ISHPEMING - This winter's deep freeze has not only strained infrastructure and stretched municipal budgets in local communities, but has also created challenges for area fire departments that have frequently encountered frozen hydrants while out fighting fires.
The chances this winter that fire crews in Ishpeming and Negaunee will tap a frozen hydrant? About 50 percent, according to Ishpeming Department of Public Works Superintendent Jon Kangas - a number with which Negaunee City Manager Jeff Thornton concurred.
"It's a gamble," Thornton said. "It is a gamble, but the public needs to be reassured that our fire departments are trained on how to handle that."
A fire hydrant at the corner of Euclid and First streets in Ishpeming is shown. The hydrant is currently being used as a temporary service line for businesses and apartments on Canda Street, as the water main beneath Canda is frozen and feared to be split down its length. (Journal photo by Zach Jay)
A fire hydrant at the corner of Silver and Jackson streets in Negaunee. Officials in both municipalities say the odds are about 50-50 that a hydrant may be frozen and inoperable due to the unusually harsh conditions from the winter. (Journal photo by Zach Jay)
Kangas said he believes a majority of hydrants are probably frozen.
"And the reason for it is the water can't circulate in that pipe," Kangas said. "The fire hydrant is basically a dead end, so there's no water moving in that pipe, so it's probably frozen solid in many cases."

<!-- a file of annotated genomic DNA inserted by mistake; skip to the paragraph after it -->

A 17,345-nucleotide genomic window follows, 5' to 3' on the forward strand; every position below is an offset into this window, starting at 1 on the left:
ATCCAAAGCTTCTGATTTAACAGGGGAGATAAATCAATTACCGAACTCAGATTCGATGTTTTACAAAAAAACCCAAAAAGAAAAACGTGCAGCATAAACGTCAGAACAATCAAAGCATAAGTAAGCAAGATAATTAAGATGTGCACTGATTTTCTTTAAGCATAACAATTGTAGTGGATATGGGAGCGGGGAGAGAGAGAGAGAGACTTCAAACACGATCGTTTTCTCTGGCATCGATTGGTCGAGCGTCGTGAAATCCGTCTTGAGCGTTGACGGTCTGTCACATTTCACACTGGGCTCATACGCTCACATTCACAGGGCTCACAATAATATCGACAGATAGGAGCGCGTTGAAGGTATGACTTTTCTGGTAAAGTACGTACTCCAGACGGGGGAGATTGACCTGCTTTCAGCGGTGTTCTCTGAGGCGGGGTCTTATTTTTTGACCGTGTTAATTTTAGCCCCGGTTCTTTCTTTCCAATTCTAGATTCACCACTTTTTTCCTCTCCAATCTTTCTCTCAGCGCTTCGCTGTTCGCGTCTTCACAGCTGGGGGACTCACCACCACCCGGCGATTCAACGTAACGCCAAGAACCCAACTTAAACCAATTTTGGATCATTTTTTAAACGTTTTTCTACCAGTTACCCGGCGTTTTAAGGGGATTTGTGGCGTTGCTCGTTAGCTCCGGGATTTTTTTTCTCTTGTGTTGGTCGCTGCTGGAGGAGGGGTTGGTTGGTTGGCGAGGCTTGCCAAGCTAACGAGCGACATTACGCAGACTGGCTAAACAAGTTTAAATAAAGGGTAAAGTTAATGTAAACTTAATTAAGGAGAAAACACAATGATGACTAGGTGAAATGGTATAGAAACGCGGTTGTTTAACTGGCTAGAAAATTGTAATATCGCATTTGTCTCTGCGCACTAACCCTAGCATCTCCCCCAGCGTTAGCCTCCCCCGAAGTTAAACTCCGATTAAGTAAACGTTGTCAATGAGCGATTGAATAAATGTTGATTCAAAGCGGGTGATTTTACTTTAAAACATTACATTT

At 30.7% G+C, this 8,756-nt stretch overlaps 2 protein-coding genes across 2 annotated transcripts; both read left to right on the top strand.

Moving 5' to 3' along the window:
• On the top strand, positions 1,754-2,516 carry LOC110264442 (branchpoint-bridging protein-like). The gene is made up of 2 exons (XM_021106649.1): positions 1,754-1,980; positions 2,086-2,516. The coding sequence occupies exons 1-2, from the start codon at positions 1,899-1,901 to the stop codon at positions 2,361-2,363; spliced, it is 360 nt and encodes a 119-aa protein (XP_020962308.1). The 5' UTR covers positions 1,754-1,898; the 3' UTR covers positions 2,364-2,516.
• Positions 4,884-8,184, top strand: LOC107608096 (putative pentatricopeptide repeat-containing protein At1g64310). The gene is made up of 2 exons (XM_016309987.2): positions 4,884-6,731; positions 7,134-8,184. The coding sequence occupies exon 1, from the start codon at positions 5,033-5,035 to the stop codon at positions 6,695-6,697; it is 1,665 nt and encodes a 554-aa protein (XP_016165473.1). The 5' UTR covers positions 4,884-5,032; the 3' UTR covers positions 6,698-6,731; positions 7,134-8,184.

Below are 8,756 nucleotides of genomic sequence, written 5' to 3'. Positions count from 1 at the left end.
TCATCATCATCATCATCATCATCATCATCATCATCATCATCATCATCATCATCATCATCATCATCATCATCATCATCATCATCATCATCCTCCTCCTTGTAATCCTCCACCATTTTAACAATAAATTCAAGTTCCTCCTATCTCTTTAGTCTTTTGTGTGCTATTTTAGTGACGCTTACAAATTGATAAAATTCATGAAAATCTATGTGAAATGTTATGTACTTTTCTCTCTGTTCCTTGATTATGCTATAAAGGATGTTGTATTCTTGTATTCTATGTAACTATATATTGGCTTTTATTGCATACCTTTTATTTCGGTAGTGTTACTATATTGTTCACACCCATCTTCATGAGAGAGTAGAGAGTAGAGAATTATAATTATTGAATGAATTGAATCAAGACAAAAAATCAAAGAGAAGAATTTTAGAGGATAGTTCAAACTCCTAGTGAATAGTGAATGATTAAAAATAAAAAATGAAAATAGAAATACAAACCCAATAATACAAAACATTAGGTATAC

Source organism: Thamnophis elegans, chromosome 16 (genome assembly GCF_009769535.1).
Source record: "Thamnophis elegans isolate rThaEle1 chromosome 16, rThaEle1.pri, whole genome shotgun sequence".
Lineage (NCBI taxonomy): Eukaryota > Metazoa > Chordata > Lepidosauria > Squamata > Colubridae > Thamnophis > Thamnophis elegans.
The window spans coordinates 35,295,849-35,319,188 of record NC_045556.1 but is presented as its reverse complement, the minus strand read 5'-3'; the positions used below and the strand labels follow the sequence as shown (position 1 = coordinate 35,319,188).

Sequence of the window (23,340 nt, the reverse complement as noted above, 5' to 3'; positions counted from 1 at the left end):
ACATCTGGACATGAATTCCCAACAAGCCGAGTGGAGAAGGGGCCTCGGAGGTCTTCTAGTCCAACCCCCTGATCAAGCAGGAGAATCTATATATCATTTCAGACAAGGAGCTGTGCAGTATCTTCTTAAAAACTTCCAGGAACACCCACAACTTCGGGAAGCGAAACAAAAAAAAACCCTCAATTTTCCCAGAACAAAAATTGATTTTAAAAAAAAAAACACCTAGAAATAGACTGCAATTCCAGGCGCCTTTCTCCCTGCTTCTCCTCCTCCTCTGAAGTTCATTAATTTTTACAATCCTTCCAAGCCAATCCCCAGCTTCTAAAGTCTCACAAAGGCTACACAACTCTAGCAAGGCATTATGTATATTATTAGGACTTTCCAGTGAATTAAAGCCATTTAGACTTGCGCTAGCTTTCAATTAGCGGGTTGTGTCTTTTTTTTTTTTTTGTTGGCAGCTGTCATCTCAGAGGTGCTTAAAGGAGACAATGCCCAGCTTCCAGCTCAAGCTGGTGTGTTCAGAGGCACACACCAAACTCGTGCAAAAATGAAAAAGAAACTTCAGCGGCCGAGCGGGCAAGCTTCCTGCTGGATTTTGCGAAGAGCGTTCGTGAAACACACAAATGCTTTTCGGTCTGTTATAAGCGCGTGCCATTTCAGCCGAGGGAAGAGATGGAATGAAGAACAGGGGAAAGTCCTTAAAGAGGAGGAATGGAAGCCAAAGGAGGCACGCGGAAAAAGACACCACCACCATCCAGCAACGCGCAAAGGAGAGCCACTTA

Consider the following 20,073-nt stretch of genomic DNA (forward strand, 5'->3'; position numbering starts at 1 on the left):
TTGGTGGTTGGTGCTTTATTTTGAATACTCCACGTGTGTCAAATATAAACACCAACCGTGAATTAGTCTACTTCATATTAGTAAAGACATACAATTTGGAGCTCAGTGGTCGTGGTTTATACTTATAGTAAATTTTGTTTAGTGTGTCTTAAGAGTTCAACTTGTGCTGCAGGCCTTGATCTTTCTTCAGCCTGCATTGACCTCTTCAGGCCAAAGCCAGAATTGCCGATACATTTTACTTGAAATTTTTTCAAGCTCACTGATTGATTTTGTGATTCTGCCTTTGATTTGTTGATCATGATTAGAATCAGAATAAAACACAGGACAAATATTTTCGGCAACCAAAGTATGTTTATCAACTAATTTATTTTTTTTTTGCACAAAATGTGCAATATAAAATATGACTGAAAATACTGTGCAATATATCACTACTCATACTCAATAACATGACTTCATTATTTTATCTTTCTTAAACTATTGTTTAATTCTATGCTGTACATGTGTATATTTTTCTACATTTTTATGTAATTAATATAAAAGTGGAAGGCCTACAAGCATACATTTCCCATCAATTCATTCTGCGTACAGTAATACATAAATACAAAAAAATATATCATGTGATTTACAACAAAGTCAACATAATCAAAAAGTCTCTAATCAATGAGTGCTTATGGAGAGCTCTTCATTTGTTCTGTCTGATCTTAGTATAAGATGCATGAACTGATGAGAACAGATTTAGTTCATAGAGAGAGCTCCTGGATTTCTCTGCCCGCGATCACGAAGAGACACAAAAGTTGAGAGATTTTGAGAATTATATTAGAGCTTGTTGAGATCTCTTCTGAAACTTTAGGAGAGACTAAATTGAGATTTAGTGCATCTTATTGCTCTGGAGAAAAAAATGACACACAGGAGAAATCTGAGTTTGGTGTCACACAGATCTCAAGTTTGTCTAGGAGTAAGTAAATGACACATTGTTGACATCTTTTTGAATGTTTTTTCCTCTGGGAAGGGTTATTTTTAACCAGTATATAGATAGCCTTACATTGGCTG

Thornton said another factor to consider is whether the hydrant is buried in snow, which can often act as a thermal blanket to keep them from freezing.
He said measures like "adopt a hydrant" programs, which encourage residents to keep fire hydrants clear of snow and accessible - and which in an average winter are an enormous help to local fire crews - can ironically hinder firefighting efforts by exposing more hydrants to the cold.
Similarly, Thornton said he doesn't send people out to test hydrants, because by priming a hydrant - drawing water into it - the odds that it will freeze often increase.
"We don't do it all winter long, because sometimes exposing the hydrant and doing a test would make them vulnerable to freeze-ups," he said.
Luckily, he added, fire departments are trained extensively in the use of tanker trucks that carry water to a fire, and have been especially proactive in dispatching these trucks throughout this year's frigid winter.
"We train on more rural firefighting techniques using the process of dump tanks and shuttling water in," he said. "Like (in last week's fire) on County Road, we called Negaunee Township as soon as we found two of the hydrants frozen - we got on the phone immediately and called in Negaunee Township to act as an additional tanker. So we roll our tankers out early rather than later."
Such mutual aid agreements between area fire departments ensure that by pooling their resources and equipment, firefighters are better prepared to safely subdue blazes.
Zach Jay can be reached at 906-486-4401.